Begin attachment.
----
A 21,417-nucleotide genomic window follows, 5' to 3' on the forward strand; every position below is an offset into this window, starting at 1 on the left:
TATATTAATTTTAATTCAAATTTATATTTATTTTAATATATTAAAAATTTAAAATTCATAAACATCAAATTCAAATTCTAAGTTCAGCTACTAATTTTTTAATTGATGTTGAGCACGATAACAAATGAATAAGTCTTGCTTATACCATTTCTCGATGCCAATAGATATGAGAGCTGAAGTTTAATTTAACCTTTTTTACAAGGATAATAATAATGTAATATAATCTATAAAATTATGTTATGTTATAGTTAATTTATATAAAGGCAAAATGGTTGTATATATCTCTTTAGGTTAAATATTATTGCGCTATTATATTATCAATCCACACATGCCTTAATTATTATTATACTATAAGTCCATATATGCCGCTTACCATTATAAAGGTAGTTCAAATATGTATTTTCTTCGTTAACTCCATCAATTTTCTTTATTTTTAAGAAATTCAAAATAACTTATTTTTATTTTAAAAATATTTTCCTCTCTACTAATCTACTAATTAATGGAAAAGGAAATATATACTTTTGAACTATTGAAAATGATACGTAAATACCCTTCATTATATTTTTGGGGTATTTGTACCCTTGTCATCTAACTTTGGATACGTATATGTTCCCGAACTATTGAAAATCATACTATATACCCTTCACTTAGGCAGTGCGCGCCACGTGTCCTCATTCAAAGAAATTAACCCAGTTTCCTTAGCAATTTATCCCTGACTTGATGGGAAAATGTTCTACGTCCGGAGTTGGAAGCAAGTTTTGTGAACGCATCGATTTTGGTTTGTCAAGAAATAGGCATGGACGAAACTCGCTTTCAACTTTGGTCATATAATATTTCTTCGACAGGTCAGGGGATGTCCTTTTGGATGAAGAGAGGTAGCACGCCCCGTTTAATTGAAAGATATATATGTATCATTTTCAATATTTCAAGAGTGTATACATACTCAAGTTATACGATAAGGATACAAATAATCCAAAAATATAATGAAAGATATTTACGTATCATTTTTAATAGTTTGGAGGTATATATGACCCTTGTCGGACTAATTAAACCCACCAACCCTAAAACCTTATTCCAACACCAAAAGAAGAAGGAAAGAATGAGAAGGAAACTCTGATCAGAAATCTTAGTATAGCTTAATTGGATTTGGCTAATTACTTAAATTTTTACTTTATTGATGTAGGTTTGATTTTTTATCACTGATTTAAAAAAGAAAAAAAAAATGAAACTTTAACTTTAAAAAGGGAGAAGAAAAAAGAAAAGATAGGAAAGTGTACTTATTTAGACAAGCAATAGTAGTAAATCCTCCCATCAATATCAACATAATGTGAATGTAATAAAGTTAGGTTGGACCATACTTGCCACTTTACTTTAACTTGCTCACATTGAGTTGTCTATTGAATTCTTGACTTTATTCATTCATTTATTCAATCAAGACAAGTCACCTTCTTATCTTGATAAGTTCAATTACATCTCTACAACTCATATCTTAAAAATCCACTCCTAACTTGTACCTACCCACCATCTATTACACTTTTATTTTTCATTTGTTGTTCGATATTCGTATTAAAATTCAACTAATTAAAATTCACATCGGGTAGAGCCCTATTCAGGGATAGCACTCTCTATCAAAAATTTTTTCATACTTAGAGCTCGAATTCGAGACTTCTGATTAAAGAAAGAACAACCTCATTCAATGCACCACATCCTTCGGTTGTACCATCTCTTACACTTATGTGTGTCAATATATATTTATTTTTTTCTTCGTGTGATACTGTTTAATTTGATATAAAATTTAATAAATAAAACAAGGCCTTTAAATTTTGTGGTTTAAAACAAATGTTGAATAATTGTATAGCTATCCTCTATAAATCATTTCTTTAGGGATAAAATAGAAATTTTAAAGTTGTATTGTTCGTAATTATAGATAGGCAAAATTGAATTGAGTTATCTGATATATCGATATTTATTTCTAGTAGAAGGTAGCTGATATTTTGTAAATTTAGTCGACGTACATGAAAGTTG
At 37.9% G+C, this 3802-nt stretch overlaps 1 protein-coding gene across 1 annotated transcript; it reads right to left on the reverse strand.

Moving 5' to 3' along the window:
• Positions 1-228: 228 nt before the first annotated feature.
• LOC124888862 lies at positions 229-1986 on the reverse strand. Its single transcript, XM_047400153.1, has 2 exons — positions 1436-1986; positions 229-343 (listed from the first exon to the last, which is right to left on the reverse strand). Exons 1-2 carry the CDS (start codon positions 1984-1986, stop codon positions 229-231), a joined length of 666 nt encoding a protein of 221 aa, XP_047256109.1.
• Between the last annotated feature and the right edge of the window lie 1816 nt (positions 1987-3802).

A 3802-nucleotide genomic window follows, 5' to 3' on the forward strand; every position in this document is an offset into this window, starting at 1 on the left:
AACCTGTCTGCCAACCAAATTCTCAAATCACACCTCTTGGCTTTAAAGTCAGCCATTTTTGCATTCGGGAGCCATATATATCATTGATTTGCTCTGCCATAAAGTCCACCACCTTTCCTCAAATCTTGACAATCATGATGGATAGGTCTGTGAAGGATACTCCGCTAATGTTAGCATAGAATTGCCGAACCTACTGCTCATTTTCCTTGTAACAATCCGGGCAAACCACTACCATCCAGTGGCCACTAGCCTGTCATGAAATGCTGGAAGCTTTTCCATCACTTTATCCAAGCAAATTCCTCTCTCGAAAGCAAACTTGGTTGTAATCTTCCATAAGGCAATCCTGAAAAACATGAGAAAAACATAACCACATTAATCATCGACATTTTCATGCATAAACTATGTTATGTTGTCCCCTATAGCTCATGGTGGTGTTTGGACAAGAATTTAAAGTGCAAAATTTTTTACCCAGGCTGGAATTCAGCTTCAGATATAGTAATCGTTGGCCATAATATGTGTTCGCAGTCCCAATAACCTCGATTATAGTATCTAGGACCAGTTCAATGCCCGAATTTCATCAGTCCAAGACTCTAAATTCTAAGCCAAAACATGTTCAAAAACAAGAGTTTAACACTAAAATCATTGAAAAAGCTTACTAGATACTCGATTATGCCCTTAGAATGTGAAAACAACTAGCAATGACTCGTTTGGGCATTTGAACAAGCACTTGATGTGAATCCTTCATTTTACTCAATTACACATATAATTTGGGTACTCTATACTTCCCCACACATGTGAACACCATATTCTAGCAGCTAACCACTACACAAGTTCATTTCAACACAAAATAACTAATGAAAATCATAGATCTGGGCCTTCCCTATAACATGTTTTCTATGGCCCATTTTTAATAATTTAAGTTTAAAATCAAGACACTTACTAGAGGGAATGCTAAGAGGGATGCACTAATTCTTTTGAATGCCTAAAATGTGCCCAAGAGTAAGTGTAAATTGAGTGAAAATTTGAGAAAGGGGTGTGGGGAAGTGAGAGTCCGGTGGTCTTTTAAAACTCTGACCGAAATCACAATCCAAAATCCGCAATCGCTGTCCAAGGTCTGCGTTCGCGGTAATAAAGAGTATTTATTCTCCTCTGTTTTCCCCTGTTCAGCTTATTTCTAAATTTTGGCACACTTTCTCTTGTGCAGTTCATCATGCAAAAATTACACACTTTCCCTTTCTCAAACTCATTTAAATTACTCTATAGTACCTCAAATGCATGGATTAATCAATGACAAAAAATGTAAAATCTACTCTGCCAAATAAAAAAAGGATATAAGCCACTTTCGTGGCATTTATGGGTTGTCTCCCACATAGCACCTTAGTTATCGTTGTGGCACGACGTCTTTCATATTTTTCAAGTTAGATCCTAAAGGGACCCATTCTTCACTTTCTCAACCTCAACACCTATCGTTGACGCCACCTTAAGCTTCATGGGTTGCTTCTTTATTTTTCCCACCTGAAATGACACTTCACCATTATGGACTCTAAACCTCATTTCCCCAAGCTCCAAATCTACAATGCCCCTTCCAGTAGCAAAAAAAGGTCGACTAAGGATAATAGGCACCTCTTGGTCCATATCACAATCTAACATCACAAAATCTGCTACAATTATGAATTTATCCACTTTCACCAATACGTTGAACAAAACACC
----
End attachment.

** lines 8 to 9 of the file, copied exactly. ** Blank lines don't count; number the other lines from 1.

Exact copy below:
A 3802-nucleotide genomic window follows, 5' to 3' on the forward strand; every position in this document is an offset into this window, starting at 1 on the left:
AACCTGTCTGCCAACCAAATTCTCAAATCACACCTCTTGGCTTTAAAGTCAGCCATTTTTGCATTCGGGAGCCATATATATCATTGATTTGCTCTGCCATAAAGTCCACCACCTTTCCTCAAATCTTGACAATCATGATGGATAGGTCTGTGAAGGATACTCCGCTAATGTTAGCATAGAATTGCCGAACCTACTGCTCATTTTCCTTGTAACAATCCGGGCAAACCACTACCATCCAGTGGCCACTAGCCTGTCATGAAATGCTGGAAGCTTTTCCATCACTTTATCCAAGCAAATTCCTCTCTCGAAAGCAAACTTGGTTGTAATCTTCCATAAGGCAATCCTGAAAAACATGAGAAAAACATAACCACATTAATCATCGACATTTTCATGCATAAACTATGTTATGTTGTCCCCTATAGCTCATGGTGGTGTTTGGACAAGAATTTAAAGTGCAAAATTTTTTACCCAGGCTGGAATTCAGCTTCAGATATAGTAATCGTTGGCCATAATATGTGTTCGCAGTCCCAATAACCTCGATTATAGTATCTAGGACCAGTTCAATGCCCGAATTTCATCAGTCCAAGACTCTAAATTCTAAGCCAAAACATGTTCAAAAACAAGAGTTTAACACTAAAATCATTGAAAAAGCTTACTAGATACTCGATTATGCCCTTAGAATGTGAAAACAACTAGCAATGACTCGTTTGGGCATTTGAACAAGCACTTGATGTGAATCCTTCATTTTACTCAATTACACATATAATTTGGGTACTCTATACTTCCCCACACATGTGAACACCATATTCTAGCAGCTAACCACTACACAAGTTCATTTCAACACAAAATAACTAATGAAAATCATAGATCTGGGCCTTCCCTATAACATGTTTTCTATGGCCCATTTTTAATAATTTAAGTTTAAAATCAAGACACTTACTAGAGGGAATGCTAAGAGGGATGCACTAATTCTTTTGAATGCCTAAAATGTGCCCAAGAGTAAGTGTAAATTGAGTGAAAATTTGAGAAAGGGGTGTGGGGAAGTGAGAGTCCGGTGGTCTTTTAAAACTCTGACCGAAATCACAATCCAAAATCCGCAATCGCTGTCCAAGGTCTGCGTTCGCGGTAATAAAGAGTATTTATTCTCCTCTGTTTTCCCCTGTTCAGCTTATTTCTAAATTTTGGCACACTTTCTCTTGTGCAGTTCATCATGCAAAAATTACACACTTTCCCTTTCTCAAACTCATTTAAATTACTCTATAGTACCTCAAATGCATGGATTAATCAATGACAAAAAATGTAAAATCTACTCTGCCAAATAAAAAAAGGATATAAGCCACTTTCGTGGCATTTATGGGTTGTCTCCCACATAGCACCTTAGTTATCGTTGTGGCACGACGTCTTTCATATTTTTCAAGTTAGATCCTAAAGGGACCCATTCTTCACTTTCTCAACCTCAACACCTATCGTTGACGCCACCTTAAGCTTCATGGGTTGCTTCTTTATTTTTCCCACCTGAAATGACACTTCACCATTATGGACTCTAAACCTCATTTCCCCAAGCTCCAAATCTACAATGCCCCTTCCAGTAGCAAAAAAAGGTCGACTAAGGATAATAGGCACCTCTTGGTCCATATCACAATCTAACATCACAAAATCTGCTACAATTATGAATTTATCCACTTTCACCAATACGTTGAACAAAACACC